The 22.8 million-euro writedown that Leiden, Netherlands- based Crucell took on its vaccine inventory in the third quarter isn’t enough to invalidate the takeover agreement, the companies said in a statement late yesterday. J&J will consider all effects of contamination at a plant in South Korea before deciding whether to complete the acquisition, according to the statement.
The companies agreed to move ahead with the transaction even though Crucell is still investigating the microbiological contamination at the Shingal plant and the full effects won’t be known before the takeover offer begins, according to the statement. Crucell said Oct. 28 it halted shipments of the Quinvaxem vaccine against five childhood diseases and Hepavax- Gene for hepatitis B because of contamination. Crucell withdrew its 2010 forecast.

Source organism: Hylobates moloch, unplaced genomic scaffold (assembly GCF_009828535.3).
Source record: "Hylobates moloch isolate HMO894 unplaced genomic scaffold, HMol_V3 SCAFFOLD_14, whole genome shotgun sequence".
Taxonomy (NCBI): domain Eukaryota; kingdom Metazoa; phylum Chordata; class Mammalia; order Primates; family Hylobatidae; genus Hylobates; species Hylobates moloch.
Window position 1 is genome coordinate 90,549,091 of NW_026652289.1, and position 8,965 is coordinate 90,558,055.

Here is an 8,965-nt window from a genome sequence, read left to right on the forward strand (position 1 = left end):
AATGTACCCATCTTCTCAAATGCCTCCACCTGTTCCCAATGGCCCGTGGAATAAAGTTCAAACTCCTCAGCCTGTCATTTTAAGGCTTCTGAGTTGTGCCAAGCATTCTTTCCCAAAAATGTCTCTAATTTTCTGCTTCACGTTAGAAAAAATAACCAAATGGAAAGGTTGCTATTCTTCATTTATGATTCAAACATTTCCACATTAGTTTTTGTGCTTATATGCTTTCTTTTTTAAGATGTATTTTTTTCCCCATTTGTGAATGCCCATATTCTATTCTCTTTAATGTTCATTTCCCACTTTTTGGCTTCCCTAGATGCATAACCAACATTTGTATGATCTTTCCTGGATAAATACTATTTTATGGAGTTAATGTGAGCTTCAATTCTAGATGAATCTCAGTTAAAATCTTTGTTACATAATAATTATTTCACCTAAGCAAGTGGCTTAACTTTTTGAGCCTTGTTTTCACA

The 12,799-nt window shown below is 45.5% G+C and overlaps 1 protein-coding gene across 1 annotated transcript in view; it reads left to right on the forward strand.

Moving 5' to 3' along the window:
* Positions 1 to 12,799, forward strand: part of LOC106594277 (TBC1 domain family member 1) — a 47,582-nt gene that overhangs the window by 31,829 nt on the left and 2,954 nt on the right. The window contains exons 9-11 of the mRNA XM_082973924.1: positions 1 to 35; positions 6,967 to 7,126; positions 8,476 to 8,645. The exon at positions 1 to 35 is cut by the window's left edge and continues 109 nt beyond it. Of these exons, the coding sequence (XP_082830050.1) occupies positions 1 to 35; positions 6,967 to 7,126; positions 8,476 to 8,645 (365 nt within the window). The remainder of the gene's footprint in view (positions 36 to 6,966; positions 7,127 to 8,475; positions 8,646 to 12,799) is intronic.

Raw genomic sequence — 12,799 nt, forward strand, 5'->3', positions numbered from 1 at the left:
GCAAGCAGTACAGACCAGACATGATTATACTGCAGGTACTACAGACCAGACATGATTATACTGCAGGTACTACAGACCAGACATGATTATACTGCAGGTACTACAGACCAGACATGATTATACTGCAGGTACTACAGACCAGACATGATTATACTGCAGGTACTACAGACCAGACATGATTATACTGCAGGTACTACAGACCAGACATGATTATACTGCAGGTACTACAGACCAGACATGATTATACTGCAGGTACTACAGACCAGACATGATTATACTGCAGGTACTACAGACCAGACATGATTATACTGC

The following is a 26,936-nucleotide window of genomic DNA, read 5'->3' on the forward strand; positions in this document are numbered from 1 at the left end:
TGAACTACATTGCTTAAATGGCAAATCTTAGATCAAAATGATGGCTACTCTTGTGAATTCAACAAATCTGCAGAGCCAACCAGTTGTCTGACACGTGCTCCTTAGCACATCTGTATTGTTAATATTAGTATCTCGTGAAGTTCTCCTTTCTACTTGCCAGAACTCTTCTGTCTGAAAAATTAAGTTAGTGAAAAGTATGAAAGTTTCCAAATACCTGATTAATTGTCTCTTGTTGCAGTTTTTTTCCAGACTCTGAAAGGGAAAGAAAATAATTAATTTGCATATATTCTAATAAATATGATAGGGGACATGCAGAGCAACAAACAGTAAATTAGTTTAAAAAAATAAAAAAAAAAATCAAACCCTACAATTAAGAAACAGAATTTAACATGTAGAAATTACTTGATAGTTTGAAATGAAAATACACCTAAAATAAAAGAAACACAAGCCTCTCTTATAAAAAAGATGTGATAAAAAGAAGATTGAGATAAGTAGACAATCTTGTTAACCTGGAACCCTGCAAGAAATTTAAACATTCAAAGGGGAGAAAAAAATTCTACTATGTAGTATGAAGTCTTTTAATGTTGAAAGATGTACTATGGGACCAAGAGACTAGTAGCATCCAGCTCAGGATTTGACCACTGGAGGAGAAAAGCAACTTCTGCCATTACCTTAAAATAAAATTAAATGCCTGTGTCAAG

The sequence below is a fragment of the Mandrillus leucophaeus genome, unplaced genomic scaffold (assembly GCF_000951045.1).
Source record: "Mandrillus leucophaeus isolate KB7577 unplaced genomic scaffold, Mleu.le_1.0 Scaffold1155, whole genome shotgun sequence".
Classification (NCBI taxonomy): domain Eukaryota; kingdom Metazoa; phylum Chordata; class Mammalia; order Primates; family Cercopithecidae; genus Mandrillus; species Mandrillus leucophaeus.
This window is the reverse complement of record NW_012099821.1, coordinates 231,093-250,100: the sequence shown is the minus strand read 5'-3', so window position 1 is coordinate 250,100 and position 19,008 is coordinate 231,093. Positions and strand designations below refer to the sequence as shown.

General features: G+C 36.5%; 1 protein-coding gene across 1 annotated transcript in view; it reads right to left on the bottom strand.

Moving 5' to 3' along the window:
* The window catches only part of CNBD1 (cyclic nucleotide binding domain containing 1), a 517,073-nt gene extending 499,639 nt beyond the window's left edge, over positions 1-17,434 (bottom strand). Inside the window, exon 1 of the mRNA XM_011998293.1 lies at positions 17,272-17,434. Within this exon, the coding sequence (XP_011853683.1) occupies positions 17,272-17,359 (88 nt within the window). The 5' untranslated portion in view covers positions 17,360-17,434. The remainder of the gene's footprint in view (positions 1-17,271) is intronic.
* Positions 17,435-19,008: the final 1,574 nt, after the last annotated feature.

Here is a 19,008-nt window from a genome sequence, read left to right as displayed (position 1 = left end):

J&J expects to receive approval from the Dutch market regulator to begin the 24.75 euro-a-share offer for Crucell before a scheduled Dec. 10 informational meeting for Crucell shareholders in Amsterdam, the companies said.
Crucell anticipates resuming shipments of non-contaminated Quinvaxem supplies shortly, the companies said. The Shingal plant will return to full manufacturing in February, according to the statement.
The Oct. 6 merger agreement between the companies contains a “material adverse effect” clause that allows J&J to cancel the deal if some unexpected events arise that hurt Crucell’s business.
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